Italy has voted - right-wing alliance achieves clear majority

Giorgia Meloni
© picture alliance / ASSOCIATED PRESS | Gregorio Borgia

Mario Draghi is now followed by Italy's first far-right prime minister

For the first time, a founding member of the EU will be governed by a far-right prime minister, Giorgia Meloni. Her party "Fratelli d'Italia" ("Brothers of Italy"), with partly post-fascist roots, comes in with 26.1% of the vote, followed by the social democratic party "Partito Democratico" with 19.1% of the vote. The left-wing populist Movimento 5 Stelle ("5-Star Movement") has suffered heavy losses, but is still in third place with 15.3%. It is followed by Meloni's alliance partners, Matteo Salvini's "Lega" ("League") and Silvio Berlusconi's "Forza Italia" ("Forward, Italy"), with 8.9% and 8.3% of the vote respectively. Both parties lost heavily, which puts the overall result of the parties to the right of center in perspective. The right-wing alliance, which had formed a pre-election coalition, comes in at 43.8% and can form the new Italian government because of Italy's new electoral law (a combination of majority and proportional representation), which favors pre-election coalitions. However, there is no overwhelming right-wing majority in the country.

The only parties in the political center or further to the left that could come together to form such a promising electoral alliance in the run-up to the election were the left-wing Centro Sinistra alliance and a liberal coalition: the latter includes former Prime Minister Matteo Renzi's party, "Italia Viva" ("Italy Alive"), and the "Azione" ("Action") party, founded by Renzi's former economy minister Carlo Calenda. Together, the two parties received 7.8% of the vote, which is a respectable success. It is to the credit of both party leaders that they managed to form this alliance at all, despite considerable personal animosities. The third liberal party in Italy, Emma Bonino's +Europa, was part of the left-wing Centro Sinistra alliance and only managed 2.8%. All other parties running in the election also fell short of 5%.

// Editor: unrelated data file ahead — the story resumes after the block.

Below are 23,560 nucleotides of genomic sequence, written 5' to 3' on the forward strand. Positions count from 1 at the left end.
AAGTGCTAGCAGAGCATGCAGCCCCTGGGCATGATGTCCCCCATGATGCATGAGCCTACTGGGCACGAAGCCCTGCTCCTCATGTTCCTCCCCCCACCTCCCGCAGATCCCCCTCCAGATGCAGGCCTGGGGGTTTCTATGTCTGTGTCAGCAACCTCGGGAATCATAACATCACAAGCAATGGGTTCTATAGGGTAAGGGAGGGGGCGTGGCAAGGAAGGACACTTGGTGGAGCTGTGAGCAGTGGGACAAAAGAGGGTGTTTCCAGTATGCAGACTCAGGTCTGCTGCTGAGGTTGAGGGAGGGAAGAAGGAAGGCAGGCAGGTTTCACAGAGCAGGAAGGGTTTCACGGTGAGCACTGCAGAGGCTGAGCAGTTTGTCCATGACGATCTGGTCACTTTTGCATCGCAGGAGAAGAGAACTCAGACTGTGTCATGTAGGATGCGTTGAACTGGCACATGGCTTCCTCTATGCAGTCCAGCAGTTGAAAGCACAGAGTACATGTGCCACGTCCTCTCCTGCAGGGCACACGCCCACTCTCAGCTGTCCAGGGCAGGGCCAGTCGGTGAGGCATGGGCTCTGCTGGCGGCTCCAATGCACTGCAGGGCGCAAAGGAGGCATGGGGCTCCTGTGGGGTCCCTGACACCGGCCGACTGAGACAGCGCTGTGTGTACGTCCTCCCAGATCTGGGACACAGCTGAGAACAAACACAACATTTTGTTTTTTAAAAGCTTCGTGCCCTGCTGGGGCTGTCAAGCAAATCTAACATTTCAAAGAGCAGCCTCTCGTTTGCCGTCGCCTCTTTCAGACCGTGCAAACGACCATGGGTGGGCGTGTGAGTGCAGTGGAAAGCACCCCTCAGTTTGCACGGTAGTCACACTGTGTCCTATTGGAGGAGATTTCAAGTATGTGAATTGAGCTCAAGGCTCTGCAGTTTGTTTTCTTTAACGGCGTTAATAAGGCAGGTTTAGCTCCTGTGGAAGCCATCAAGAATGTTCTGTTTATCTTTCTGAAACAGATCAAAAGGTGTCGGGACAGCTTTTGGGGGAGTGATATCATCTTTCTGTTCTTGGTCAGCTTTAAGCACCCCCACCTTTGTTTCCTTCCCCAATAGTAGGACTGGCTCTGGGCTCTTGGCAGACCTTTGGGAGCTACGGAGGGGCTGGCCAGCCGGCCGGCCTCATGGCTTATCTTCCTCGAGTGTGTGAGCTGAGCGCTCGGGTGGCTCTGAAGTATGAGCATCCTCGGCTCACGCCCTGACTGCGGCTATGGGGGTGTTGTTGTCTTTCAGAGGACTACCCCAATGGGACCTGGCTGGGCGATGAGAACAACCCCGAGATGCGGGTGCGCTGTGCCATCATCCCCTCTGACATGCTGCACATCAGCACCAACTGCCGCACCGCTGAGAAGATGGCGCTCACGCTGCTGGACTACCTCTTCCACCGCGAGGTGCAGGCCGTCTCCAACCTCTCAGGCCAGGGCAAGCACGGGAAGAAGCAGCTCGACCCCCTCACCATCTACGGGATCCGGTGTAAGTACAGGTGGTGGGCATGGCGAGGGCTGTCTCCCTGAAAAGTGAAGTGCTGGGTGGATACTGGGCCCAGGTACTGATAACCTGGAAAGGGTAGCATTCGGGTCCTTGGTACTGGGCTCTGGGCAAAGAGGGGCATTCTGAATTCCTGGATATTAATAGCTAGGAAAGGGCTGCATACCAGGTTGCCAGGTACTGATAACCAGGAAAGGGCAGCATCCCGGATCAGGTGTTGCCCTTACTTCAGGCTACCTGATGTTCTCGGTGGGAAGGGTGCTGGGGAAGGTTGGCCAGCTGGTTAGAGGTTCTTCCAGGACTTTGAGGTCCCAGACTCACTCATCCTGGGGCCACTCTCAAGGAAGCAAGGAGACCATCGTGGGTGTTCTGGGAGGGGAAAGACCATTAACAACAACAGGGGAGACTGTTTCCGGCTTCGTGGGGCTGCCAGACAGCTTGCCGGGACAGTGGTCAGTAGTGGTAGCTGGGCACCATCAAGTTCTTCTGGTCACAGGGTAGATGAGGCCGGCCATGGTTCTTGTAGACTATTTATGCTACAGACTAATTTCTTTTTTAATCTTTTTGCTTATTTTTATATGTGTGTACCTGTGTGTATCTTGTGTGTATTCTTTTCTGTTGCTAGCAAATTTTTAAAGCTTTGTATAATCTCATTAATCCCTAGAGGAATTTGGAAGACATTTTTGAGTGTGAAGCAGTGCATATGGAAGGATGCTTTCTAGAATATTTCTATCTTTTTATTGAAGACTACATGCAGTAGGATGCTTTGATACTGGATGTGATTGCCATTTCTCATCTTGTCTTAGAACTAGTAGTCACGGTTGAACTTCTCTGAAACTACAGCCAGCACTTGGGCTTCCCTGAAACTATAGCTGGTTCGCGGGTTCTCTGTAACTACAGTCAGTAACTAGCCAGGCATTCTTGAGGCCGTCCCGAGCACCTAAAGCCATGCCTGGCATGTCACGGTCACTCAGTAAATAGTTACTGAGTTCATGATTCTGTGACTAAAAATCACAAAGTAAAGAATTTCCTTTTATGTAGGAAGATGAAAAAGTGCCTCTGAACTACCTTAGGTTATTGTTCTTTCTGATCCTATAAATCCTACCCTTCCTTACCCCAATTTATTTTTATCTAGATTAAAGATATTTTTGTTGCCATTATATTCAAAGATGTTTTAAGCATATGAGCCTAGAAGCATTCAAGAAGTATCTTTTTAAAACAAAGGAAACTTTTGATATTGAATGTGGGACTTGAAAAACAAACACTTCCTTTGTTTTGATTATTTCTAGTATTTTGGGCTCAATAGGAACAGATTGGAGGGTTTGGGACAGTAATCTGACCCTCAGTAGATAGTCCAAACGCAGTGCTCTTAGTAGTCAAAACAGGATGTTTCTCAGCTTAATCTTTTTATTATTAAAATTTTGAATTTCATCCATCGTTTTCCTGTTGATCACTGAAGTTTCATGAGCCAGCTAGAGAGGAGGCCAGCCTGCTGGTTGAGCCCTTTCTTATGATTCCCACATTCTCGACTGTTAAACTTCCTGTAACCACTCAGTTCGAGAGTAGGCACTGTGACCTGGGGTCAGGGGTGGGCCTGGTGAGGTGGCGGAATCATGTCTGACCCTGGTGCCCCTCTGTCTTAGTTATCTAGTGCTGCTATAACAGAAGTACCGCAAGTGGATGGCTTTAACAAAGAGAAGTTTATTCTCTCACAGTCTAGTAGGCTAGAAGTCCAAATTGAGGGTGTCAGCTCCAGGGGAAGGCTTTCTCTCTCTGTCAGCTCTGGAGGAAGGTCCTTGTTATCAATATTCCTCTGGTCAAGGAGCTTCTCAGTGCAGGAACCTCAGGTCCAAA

It is thus clear that the right-wing electoral success is due in part to the inability of the other forces to put vanity and programmatic differences aside in the face of the impending wave of populism from the right. Now, however, we will have to wait and see whether the pre-election peace among the right-wing allies will also prove sustainable in government. The Lega and Forza parties, which have been severely cut back (down 8.5 and 5.9 percentage points, respectively), are unlikely to want to forego making a name for themselves in the government in the coming years out of sheer love of their country. They are now under extreme pressure to prove to their voters that they have a right to exist.

Three Questions, Three Answers on the Italian Election with Nicole Westig, Member of the German Bundestag for the FDP

  • The results of the Italian elections are cause for concern. However, we should not fall into alarmism, but look closely. We must judge Giorgia Meloni by her actions, not her words.  Here in Rome, no change of course is expected about Ukraine and the sanctions. Meloni has always professed this, and her alliance partners from Forza Italia and the Lega have done comparatively poorly, so their influence will remain small.

  • In terms of European policy, Italy is firmly embedded in the EU and too dependent on it for Meloni to take into consideration risky maneuvers like an "Italexit." We should keep a close eye on developments, but at the same time continue to treat Italy as an equal. Advice from Brussels on how Italy should choose, such as that recently given by Commission President von der Leyen, has been received very critically here on the ground.